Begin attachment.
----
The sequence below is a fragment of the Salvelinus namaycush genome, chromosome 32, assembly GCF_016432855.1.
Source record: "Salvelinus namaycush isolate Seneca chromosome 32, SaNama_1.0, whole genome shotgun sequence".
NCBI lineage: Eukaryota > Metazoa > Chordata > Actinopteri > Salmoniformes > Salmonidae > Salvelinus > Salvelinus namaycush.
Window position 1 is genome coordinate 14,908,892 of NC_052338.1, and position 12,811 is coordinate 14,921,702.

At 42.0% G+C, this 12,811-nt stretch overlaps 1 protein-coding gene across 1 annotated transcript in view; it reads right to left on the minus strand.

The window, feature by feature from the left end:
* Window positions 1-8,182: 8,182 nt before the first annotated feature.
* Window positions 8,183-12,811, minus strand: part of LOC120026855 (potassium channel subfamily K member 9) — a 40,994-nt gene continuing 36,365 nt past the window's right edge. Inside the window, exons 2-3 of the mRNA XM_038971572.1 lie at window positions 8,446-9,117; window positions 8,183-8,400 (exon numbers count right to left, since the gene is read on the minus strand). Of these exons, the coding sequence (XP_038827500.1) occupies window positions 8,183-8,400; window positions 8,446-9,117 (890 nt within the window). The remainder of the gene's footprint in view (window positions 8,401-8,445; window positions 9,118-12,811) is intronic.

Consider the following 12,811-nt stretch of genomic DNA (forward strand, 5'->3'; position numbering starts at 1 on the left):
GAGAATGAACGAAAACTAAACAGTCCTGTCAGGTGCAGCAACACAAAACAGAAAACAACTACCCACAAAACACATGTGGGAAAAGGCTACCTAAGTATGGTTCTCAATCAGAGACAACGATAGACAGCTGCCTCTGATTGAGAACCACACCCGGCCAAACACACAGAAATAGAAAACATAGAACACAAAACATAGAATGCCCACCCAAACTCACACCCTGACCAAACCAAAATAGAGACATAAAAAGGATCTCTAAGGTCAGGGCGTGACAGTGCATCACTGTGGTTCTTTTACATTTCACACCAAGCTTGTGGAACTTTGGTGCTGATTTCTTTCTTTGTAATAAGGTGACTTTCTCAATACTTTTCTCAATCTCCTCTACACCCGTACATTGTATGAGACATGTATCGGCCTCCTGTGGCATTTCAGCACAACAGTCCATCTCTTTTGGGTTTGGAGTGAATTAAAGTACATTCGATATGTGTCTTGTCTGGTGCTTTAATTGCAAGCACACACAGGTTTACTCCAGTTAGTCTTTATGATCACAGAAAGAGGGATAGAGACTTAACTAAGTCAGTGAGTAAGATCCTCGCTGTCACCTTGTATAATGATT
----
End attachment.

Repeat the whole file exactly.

The sequence below is a fragment of the Salvelinus namaycush genome, chromosome 32, assembly GCF_016432855.1.
Source record: "Salvelinus namaycush isolate Seneca chromosome 32, SaNama_1.0, whole genome shotgun sequence".
NCBI lineage: Eukaryota > Metazoa > Chordata > Actinopteri > Salmoniformes > Salmonidae > Salvelinus > Salvelinus namaycush.
Window position 1 is genome coordinate 14,908,892 of NC_052338.1, and position 12,811 is coordinate 14,921,702.

At 42.0% G+C, this 12,811-nt stretch overlaps 1 protein-coding gene across 1 annotated transcript in view; it reads right to left on the minus strand.

The window, feature by feature from the left end:
* Window positions 1-8,182: 8,182 nt before the first annotated feature.
* Window positions 8,183-12,811, minus strand: part of LOC120026855 (potassium channel subfamily K member 9) — a 40,994-nt gene continuing 36,365 nt past the window's right edge. Inside the window, exons 2-3 of the mRNA XM_038971572.1 lie at window positions 8,446-9,117; window positions 8,183-8,400 (exon numbers count right to left, since the gene is read on the minus strand). Of these exons, the coding sequence (XP_038827500.1) occupies window positions 8,183-8,400; window positions 8,446-9,117 (890 nt within the window). The remainder of the gene's footprint in view (window positions 8,401-8,445; window positions 9,118-12,811) is intronic.

Consider the following 12,811-nt stretch of genomic DNA (forward strand, 5'->3'; position numbering starts at 1 on the left):
GAGAATGAACGAAAACTAAACAGTCCTGTCAGGTGCAGCAACACAAAACAGAAAACAACTACCCACAAAACACATGTGGGAAAAGGCTACCTAAGTATGGTTCTCAATCAGAGACAACGATAGACAGCTGCCTCTGATTGAGAACCACACCCGGCCAAACACACAGAAATAGAAAACATAGAACACAAAACATAGAATGCCCACCCAAACTCACACCCTGACCAAACCAAAATAGAGACATAAAAAGGATCTCTAAGGTCAGGGCGTGACAGTGCATCACTGTGGTTCTTTTACATTTCACACCAAGCTTGTGGAACTTTGGTGCTGATTTCTTTCTTTGTAATAAGGTGACTTTCTCAATACTTTTCTCAATCTCCTCTACACCCGTACATTGTATGAGACATGTATCGGCCTCCTGTGGCATTTCAGCACAACAGTCCATCTCTTTTGGGTTTGGAGTGAATTAAAGTACATTCGATATGTGTCTTGTCTGGTGCTTTAATTGCAAGCACACACAGGTTTACTCCAGTTAGTCTTTATGATCACAGAAAGAGGGATAGAGACTTAACTAAGTCAGTGAGTAAGATCCTCGCTGTCACCTTGTATAATGATT